Wake Tech President Stephen Scott also said population growth in his college’s service area has been a key factor in the school’s rapid growth. Even during the recessionary years from 2008 to 2012, the population of Wake Tech’s service area climbed by 92,000, and is projected to increase by another 100,000 over the next four years. As of the 2010 Census, Wake County had a population of 900,993, making it North Carolina’s second-most populated county. The Census Bureau reports that Wake County is the ninth-fastest growing county in the United States.
The economy has been another factor in Wake Tech’s growth. North Carolina’s economy has been clobbered by the closure of furniture factories and textile mills and is transforming to a high-tech economy, placing a premium on education and workforce training.
“The economy has improved some, but unemployment has remained high. It’s about 7.5 percent,” Scott said. As the region’s economy changes, more skilled workers are in demand, he said.
Wake Tech’s main campus is located about five miles south of Raleigh in the heart of North Carolina’s Research Triangle. The triangle is home of the Research Triangle Park, a primary center in the United States for high-tech and biotech research. The park is home to more than 160 companies employing over 50,000 people.
Wake Tech growth is also being fueled by an important intangible. Because of the presence of three major research universities — the University of North Carolina; Duke University and North Carolina State University — the region has a strong education ethic and higher education enjoys strong support there.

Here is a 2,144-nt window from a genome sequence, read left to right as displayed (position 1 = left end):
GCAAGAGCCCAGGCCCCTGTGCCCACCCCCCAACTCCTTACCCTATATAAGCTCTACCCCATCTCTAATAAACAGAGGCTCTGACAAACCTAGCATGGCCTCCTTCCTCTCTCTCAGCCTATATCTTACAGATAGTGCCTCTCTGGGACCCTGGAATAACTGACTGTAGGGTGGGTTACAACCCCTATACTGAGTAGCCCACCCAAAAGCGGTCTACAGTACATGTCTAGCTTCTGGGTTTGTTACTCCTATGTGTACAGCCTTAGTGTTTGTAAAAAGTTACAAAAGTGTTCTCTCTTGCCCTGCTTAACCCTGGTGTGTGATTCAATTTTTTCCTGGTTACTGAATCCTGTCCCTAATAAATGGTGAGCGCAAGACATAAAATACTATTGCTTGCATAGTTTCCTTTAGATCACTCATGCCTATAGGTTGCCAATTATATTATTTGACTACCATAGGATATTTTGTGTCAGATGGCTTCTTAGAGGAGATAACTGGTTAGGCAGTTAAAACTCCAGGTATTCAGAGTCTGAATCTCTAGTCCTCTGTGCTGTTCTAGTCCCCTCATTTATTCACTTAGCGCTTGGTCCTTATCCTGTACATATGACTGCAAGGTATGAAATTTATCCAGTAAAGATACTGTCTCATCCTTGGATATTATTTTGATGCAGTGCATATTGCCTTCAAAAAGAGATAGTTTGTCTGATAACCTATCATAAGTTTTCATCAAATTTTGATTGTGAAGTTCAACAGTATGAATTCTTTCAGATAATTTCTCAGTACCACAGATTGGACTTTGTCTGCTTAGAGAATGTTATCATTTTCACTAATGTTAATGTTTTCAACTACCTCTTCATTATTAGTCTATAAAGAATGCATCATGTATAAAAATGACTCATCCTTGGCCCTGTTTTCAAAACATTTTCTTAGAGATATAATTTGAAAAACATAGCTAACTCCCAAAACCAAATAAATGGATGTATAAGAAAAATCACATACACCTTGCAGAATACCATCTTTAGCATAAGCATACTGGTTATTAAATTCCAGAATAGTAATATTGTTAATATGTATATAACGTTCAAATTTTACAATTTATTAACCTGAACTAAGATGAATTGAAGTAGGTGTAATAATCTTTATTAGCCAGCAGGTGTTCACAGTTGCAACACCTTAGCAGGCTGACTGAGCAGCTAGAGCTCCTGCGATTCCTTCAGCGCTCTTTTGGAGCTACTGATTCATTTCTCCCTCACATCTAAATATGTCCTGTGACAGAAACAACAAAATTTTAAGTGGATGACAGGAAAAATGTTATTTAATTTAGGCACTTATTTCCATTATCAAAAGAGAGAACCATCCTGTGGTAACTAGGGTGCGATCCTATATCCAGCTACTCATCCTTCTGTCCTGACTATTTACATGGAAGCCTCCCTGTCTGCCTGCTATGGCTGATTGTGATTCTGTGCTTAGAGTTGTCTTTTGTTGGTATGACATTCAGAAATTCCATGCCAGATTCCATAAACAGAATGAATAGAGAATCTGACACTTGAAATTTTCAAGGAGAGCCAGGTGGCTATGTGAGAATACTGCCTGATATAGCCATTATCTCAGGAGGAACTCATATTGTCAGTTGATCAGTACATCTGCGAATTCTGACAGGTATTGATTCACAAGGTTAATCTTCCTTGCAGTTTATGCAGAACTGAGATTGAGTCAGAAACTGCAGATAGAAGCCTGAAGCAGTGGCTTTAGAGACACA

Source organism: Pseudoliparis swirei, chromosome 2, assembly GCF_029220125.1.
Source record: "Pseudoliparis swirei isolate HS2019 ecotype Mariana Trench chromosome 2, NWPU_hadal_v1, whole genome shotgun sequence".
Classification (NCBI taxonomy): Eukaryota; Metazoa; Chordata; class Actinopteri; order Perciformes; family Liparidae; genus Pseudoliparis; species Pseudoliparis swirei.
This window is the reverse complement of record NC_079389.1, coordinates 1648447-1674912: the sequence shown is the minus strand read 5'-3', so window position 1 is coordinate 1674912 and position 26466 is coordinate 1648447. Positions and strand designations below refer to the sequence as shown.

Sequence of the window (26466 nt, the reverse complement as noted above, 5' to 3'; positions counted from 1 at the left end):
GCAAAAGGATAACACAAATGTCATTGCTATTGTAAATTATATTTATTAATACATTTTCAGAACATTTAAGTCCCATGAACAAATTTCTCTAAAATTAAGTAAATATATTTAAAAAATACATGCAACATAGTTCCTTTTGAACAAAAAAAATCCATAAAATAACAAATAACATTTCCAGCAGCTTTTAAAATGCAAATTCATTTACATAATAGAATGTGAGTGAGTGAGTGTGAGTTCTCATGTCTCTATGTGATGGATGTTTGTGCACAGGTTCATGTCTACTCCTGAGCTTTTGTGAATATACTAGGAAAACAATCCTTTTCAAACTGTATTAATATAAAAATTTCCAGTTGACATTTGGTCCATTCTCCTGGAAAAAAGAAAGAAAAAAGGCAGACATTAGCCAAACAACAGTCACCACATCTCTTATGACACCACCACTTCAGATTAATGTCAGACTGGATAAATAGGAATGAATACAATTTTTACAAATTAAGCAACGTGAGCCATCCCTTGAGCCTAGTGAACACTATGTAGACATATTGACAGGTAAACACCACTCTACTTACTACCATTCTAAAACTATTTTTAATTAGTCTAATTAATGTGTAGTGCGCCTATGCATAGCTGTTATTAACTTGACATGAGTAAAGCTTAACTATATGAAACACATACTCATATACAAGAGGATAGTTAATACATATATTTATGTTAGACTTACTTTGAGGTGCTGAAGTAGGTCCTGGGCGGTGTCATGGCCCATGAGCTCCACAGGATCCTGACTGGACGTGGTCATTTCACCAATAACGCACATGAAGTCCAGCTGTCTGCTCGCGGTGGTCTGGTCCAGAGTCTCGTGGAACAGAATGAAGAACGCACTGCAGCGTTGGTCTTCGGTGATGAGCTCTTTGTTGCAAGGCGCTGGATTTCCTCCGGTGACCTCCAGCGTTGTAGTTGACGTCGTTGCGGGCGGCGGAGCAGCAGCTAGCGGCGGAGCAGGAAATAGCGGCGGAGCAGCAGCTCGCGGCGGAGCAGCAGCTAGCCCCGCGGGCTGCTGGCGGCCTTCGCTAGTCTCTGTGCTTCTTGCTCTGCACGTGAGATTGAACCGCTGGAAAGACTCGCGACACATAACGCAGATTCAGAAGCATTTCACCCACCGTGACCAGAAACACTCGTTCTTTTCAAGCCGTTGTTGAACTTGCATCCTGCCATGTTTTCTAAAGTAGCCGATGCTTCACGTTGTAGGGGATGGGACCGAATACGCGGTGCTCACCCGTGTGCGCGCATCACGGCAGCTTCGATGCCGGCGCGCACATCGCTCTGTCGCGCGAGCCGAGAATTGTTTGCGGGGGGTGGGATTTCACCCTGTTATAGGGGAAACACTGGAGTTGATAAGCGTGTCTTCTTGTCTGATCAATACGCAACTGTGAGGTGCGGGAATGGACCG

That support was demonstrated on Election Day, when voters, by a 73-27 percent margin, approved a $200 million Wake Tech bond issue. It’s the third bond issue passed by wide margins over the past nine years.
“I think the public in this region sees the connection between community college and employment,” said Scott.
The bond money will be spent over a four-year span beginning in 2013. About 500,000 square feet of new classroom space will be built on the college’s Northern Wake campus, and 4,500 new parking spaces will be added. Construction will begin on a new Research Triangle campus.
Shepherding bond votes through to completion is just one challenge faced by fast-growing community colleges. Colleges across the country are faced with dwindling support from state governments. In Arizona, state government appropriations accounted for more than 25 percent of community college funding in the mid-1990s; today, the state contributes less than 1 percent, Lujan said.
“We are very fortunate that we get tuition and local support,” she said. “But we need to make better use of our resources to help our students succeed.”
To that end, the college is in the process of developing an Enrollment Service Center, a one-stop shop where students can take placement tests, apply for financial aid and meet with an advisor. The planned center is a tacit admission that the college has grown up and needs a sophisticated approach to providing student services. It can’t provide one-on-one service to each and every student as it did in the past, Lujan said.
Both Lujan and Scott see more growth on the horizon because their colleges are key parts of their growing communities.
“We make an effort to get that message out,” Scott said. “We are their community college. I think people see the value of community colleges, especially in tough economic times.”